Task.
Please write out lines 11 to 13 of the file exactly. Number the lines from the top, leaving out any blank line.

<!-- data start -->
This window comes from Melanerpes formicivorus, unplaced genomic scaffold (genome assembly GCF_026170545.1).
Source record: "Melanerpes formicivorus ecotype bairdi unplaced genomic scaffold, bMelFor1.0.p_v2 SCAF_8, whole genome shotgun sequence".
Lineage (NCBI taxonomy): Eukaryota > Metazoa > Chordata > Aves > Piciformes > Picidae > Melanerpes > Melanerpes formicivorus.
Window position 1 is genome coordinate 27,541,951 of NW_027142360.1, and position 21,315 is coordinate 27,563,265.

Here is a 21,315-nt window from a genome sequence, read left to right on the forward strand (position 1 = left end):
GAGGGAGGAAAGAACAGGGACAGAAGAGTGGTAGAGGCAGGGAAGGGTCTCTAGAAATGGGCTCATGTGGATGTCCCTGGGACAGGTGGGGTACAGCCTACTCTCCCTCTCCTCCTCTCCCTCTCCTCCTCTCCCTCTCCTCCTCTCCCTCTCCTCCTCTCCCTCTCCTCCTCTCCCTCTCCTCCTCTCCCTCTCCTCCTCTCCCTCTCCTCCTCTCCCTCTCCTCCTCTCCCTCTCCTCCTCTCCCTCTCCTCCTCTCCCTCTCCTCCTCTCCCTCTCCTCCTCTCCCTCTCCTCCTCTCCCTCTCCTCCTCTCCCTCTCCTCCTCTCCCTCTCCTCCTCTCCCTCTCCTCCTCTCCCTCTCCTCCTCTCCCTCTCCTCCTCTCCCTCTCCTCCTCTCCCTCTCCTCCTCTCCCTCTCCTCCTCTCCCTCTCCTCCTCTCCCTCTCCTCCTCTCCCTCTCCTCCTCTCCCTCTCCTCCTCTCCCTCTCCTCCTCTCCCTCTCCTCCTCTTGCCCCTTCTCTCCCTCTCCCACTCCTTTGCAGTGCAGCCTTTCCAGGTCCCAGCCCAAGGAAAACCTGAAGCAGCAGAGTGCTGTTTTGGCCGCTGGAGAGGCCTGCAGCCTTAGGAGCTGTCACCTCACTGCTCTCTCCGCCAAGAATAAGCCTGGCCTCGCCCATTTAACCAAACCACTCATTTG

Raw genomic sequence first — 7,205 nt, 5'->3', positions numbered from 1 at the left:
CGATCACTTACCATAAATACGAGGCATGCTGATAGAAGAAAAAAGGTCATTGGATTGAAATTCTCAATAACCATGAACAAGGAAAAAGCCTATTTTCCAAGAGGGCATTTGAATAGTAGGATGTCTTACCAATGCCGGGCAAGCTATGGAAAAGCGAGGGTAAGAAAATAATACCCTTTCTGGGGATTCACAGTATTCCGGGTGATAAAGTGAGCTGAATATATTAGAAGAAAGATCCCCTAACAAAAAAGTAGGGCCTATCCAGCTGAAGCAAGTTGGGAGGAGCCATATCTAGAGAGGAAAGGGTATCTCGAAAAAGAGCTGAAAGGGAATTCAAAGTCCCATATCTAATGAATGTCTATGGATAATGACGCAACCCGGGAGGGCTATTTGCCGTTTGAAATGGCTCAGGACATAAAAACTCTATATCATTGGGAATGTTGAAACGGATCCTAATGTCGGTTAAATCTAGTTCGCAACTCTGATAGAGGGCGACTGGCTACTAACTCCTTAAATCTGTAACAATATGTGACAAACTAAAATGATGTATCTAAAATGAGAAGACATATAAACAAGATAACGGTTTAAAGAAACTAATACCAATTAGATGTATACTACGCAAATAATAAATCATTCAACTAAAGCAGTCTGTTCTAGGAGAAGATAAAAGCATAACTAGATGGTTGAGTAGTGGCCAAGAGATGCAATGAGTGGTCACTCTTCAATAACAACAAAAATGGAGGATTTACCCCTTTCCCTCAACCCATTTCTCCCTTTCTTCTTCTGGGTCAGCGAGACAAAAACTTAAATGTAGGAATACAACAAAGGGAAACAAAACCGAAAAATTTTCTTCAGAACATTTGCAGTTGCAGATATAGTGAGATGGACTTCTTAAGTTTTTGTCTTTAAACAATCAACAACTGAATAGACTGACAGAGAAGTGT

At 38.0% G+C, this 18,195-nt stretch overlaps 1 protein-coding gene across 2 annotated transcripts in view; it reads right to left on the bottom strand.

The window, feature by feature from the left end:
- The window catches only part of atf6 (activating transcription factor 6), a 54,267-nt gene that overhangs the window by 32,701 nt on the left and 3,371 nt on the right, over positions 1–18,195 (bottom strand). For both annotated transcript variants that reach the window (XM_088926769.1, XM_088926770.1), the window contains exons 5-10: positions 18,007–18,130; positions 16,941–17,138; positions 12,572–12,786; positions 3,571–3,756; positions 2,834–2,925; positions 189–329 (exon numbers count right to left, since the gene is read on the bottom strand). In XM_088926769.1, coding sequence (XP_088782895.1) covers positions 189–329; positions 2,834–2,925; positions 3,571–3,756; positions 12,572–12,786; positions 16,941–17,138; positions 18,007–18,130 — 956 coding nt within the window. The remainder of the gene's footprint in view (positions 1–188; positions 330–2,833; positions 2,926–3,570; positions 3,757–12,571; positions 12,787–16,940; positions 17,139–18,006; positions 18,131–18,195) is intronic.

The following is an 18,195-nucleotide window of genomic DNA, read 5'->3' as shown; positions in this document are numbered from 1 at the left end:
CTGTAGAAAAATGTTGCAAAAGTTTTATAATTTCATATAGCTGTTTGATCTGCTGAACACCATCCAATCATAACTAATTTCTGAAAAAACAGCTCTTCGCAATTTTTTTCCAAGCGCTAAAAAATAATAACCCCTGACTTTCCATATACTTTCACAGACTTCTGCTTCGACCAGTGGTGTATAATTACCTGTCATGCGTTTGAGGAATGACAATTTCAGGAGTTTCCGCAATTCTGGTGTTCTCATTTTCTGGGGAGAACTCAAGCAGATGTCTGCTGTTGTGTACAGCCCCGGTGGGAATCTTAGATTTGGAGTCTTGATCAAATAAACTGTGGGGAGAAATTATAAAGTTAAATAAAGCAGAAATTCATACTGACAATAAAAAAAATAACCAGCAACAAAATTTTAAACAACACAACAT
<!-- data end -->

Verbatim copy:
- The window catches only part of atf6 (activating transcription factor 6), a 54,267-nt gene that overhangs the window by 32,701 nt on the left and 3,371 nt on the right, over positions 1–18,195 (bottom strand). For both annotated transcript variants that reach the window (XM_088926769.1, XM_088926770.1), the window contains exons 5-10: positions 18,007–18,130; positions 16,941–17,138; positions 12,572–12,786; positions 3,571–3,756; positions 2,834–2,925; positions 189–329 (exon numbers count right to left, since the gene is read on the bottom strand). In XM_088926769.1, coding sequence (XP_088782895.1) covers positions 189–329; positions 2,834–2,925; positions 3,571–3,756; positions 12,572–12,786; positions 16,941–17,138; positions 18,007–18,130 — 956 coding nt within the window. The remainder of the gene's footprint in view (positions 1–188; positions 330–2,833; positions 2,926–3,570; positions 3,757–12,571; positions 12,787–16,940; positions 17,139–18,006; positions 18,131–18,195) is intronic.

The following is an 18,195-nucleotide window of genomic DNA, read 5'->3' as shown; positions in this document are numbered from 1 at the left end:
CTGTAGAAAAATGTTGCAAAAGTTTTATAATTTCATATAGCTGTTTGATCTGCTGAACACCATCCAATCATAACTAATTTCTGAAAAAACAGCTCTTCGCAATTTTTTTCCAAGCGCTAAAAAATAATAACCCCTGACTTTCCATATACTTTCACAGACTTCTGCTTCGACCAGTGGTGTATAATTACCTGTCATGCGTTTGAGGAATGACAATTTCAGGAGTTTCCGCAATTCTGGTGTTCTCATTTTCTGGGGAGAACTCAAGCAGATGTCTGCTGTTGTGTACAGCCCCGGTGGGAATCTTAGATTTGGAGTCTTGATCAAATAAACTGTGGGGAGAAATTATAAAGTTAAATAAAGCAGAAATTCATACTGACAATAAAAAAAATAACCAGCAACAAAATTTTAAACAACACAACAT